In April 2005, the city of Dallas began an experiment. What if, rather than spraying millions of gallons of fully treated, tap-quality water on the Cedar Crest Golf Course, it used partially treated wastewater. The grass doesn't mind water that's a little bit dirty and, so long as it's piped in separately from drinking water and no one decides to guzzle from the sprinklers, it's perfectly safe.
It's a simple concept, says Dennis Qualls, a senior planner with Dallas Water Utilities:
"If water doesn't need to be treated to drinking water to be usable, do we need to treat all the water to that level to use it?" Qualls said.
The answer is no, and as Cedar Crest golf course has proved, it has its benefits. Each gallon of wastewater the city can find a use for frees up a gallon for other uses, effectively extending the city's finite water supply. Furthermore, it means that less water needs to be treated to meet demand, thereby lowering treatment costs.
The Cedar Crest project was costly -- $1.4 million to install a separate system of pipes -- but successful enough that the city began work extending the system to Stevens Park Golf Course in Oak Cliff and along the White Rock Creek corridor.
The city has now targeted another thirsty place to use reclaimed water: downtown.
Downtown isn't thirsty so much because a lot of people live there or there is a whole lot of irrigation but because there are a lot of buildings that use a lot of water to supply their cooling towers. As with a golf course green, there's no reason that water has to meet drinking quality standards.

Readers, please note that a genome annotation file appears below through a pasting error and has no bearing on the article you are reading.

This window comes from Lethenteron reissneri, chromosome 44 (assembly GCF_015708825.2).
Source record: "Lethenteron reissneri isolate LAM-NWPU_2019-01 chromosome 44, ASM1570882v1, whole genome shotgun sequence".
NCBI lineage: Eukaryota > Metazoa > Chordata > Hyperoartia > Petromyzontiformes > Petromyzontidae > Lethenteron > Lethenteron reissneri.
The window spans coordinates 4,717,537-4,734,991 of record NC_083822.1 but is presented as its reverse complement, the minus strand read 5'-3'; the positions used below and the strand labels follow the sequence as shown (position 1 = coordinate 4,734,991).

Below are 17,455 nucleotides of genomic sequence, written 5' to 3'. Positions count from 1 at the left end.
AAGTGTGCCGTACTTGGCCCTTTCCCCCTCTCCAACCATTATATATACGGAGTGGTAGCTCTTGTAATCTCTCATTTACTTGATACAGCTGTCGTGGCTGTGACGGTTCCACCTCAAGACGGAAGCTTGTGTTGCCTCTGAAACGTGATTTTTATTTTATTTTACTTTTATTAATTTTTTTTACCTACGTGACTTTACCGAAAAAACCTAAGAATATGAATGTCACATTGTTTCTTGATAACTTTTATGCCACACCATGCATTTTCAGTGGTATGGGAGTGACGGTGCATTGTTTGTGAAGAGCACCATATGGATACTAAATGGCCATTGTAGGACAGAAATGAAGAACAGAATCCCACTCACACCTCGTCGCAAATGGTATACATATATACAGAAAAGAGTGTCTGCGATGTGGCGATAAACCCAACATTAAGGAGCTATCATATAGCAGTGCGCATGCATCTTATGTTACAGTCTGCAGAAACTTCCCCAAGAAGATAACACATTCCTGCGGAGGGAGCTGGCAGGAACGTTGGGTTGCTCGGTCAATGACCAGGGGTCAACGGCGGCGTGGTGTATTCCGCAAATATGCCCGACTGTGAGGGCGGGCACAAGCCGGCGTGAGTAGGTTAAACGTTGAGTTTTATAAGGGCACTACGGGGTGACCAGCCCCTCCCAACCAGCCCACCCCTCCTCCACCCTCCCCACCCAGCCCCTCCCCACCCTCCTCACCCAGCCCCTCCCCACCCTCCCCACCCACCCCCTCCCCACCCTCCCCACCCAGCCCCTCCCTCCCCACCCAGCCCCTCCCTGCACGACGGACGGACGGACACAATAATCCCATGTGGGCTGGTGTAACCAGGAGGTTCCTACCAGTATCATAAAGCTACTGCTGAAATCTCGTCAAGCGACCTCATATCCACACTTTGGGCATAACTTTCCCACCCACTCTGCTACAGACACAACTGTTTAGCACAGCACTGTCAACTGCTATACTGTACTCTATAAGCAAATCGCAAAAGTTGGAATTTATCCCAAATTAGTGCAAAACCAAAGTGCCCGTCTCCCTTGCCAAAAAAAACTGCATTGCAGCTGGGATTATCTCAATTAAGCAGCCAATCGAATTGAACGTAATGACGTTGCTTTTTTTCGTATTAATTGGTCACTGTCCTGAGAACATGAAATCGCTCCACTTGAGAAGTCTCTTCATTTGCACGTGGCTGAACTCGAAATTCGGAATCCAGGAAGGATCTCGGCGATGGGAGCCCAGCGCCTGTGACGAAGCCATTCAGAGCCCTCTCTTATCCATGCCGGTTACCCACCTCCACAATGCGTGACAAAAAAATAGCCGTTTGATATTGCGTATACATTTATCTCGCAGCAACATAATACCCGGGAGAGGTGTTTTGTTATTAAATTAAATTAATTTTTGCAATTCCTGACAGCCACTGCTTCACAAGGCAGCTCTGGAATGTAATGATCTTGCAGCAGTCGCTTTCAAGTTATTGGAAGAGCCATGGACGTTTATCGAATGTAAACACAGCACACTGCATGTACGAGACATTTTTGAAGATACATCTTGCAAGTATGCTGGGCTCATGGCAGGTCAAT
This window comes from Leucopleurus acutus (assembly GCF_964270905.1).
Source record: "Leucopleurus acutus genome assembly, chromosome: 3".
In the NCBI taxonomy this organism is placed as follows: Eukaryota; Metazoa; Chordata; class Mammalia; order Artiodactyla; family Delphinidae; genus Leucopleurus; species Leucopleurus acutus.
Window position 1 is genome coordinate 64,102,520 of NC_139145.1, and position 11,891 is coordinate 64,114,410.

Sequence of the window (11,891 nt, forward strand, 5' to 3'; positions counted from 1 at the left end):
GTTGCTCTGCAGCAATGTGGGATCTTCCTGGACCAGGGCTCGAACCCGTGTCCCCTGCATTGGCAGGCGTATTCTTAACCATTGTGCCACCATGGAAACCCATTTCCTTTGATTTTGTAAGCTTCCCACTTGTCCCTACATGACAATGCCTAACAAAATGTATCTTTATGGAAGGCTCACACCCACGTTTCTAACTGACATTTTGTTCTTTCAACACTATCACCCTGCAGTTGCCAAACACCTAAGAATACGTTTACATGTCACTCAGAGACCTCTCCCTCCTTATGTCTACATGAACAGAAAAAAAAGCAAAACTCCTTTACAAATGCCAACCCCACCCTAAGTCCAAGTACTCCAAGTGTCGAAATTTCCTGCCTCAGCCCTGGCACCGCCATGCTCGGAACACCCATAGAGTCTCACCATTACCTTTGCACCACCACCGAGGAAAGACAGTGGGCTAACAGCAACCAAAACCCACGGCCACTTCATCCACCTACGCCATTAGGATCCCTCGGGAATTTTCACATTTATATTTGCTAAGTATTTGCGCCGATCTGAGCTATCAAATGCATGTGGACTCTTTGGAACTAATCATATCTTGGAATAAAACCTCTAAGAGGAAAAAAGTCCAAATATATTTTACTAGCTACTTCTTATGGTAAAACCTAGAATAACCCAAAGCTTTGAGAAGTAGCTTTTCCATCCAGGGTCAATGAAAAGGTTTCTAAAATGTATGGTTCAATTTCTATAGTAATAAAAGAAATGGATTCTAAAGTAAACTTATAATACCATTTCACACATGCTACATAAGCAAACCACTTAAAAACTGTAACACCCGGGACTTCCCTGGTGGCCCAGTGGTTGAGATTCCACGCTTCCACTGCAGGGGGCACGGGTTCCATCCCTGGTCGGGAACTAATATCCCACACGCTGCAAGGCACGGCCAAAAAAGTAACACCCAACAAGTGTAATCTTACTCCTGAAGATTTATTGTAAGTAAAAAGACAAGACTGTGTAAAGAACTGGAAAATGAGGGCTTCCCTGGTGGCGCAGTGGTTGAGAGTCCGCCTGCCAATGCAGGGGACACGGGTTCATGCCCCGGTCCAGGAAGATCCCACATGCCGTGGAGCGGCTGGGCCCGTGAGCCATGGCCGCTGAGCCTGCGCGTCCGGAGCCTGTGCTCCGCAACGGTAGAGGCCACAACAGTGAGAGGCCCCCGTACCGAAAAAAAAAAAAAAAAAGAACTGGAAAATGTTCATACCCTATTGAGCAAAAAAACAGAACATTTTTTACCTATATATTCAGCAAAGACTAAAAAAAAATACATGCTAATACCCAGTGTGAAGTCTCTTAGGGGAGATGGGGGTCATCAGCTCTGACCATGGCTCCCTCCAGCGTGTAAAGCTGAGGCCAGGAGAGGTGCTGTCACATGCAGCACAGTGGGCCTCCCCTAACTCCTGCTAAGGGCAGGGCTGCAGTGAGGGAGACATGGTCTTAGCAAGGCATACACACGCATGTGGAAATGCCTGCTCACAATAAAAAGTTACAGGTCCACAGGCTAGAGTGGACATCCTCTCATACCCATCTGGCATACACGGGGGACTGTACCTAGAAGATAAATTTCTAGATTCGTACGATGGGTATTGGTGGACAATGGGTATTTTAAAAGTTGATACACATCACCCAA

So, using a $198,000 grant from the Bureau of Reclamation, DWU will soon begin a feasibility study for using recycled water downtown. The study, Qualls says, will look at where the wastewater will come from, how and where it can be used, what kind of infrastructure would be needed to make that happen, et cetera.
There is, at this point, no concrete date at which DWU expects to begin pumping its sewage downtown, but the study will be wrapped up by the time the city submits information for an updated regional water plan in 18 to 24 months.
Keep the Dallas Observer Free... Since we started the Dallas Observer, it has been defined as the free, independent voice of Dallas, and we would like to keep it that way. Offering our readers free access to incisive coverage of local news, food and culture. Producing stories on everything from political scandals to the hottest new bands, with gutsy reporting, stylish writing, and staffers who've won everything from the Society of Professional Journalists' Sigma Delta Chi feature-writing award to the Casey Medal for Meritorious Journalism. But with local journalism's existence under siege and advertising revenue setbacks having a larger impact, it is important now more than ever for us to rally support behind funding our local journalism. You can help by participating in our "I Support" membership program, allowing us to keep covering Dallas with no paywalls.